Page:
Naval Historical Center to Host a Meeting of the CSS ALABAMA Scientific Committee.
On 7, 8, and 9 November, 2000, the Naval Historical Center based on the Washington Navy Yard will host a meeting of the CSS ALABAMA Scientific
Committee. This meeting normally occurs after a season of diving on the Confederate raider ALABAMA off Cherbourg. The diving expeditions have
visited CSS ALABAMA on a fairly regular basis since 1990. By the Executive Agreement of 3 October 1989, a joint bi-national scientific committee was
established to study the results of the diving expeditions and to recommend to the French Ministry of Culture a plan for the ensuing year. Usually, the
meetings alternate between Washington and Paris. The last meeting occurred in May 1998 in Paris. No meeting was held in 1999 because the diving
produced only a site survey and no artifacts were recovered. This year is an important one because last July's dive produced a good many artifacts,
including a 3-ton 32 pounder.
Those attending the meeting will be two representatives of the French Ministry of Culture, two French members of the
Committee (underwater archaeologists by profession), the two Committee representatives of the U.S. (Kevin Foster of the National Park Service and
Dr. Bill Dudley), Dr. Bob Neyland U.S. archaeological expert, Mr. Robert Edington, representating the non-profit CSS ALABAMA Association (based in
Mobile), Mme. Ulane Bonnel, representing of the Association CSS ALABAMA (based in Paris), and Dr. Gordon Watts of East Carolina University, a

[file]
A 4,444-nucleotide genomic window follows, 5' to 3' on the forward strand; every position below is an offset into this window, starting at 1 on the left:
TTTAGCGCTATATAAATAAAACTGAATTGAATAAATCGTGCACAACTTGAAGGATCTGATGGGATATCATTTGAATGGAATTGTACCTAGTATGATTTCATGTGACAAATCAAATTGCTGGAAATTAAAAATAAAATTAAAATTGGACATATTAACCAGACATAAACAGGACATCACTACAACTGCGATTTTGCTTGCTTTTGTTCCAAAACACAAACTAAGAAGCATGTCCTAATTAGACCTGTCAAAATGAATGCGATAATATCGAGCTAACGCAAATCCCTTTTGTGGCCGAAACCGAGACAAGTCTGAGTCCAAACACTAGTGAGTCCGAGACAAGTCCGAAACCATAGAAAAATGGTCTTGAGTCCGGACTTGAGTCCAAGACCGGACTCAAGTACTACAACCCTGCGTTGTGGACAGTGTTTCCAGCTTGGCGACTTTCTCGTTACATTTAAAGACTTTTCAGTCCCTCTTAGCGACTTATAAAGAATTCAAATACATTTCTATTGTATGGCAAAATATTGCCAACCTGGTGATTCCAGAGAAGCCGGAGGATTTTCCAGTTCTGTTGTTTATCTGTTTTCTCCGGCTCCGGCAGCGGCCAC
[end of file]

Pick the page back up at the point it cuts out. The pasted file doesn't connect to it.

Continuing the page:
leading American underwater archaeologist who is the principal investigator of the project. The participants pay their own way to the conference and
their own lodging expenses. The results of the meeting will be a recommendation to the Ministry of Culture on the future course of these
expeditions. In the past, the French non-profit Association CSS ALBAMA, backed by the consortium Electricite de France, paid most of the bills and
provided the divers, but since 1997, the U.S. began to shoulder the expenses because the French ran out of money when their sponsor backed out.
Currently, the CSS ALABAMA project receives about $250K annually from the DOD Cultural Legacy Management Fund and about $60K (?) from the U.S.
non-profit based in Mobile, to support diving operations and to conserve the artifacts that are brought up. These artifacts are the property of the U.S.
government and the Navy (NHC) is the custodian of the artifacts. The Naval Historical Center's Underwater Archaeology Branch oversees the project for the NHC."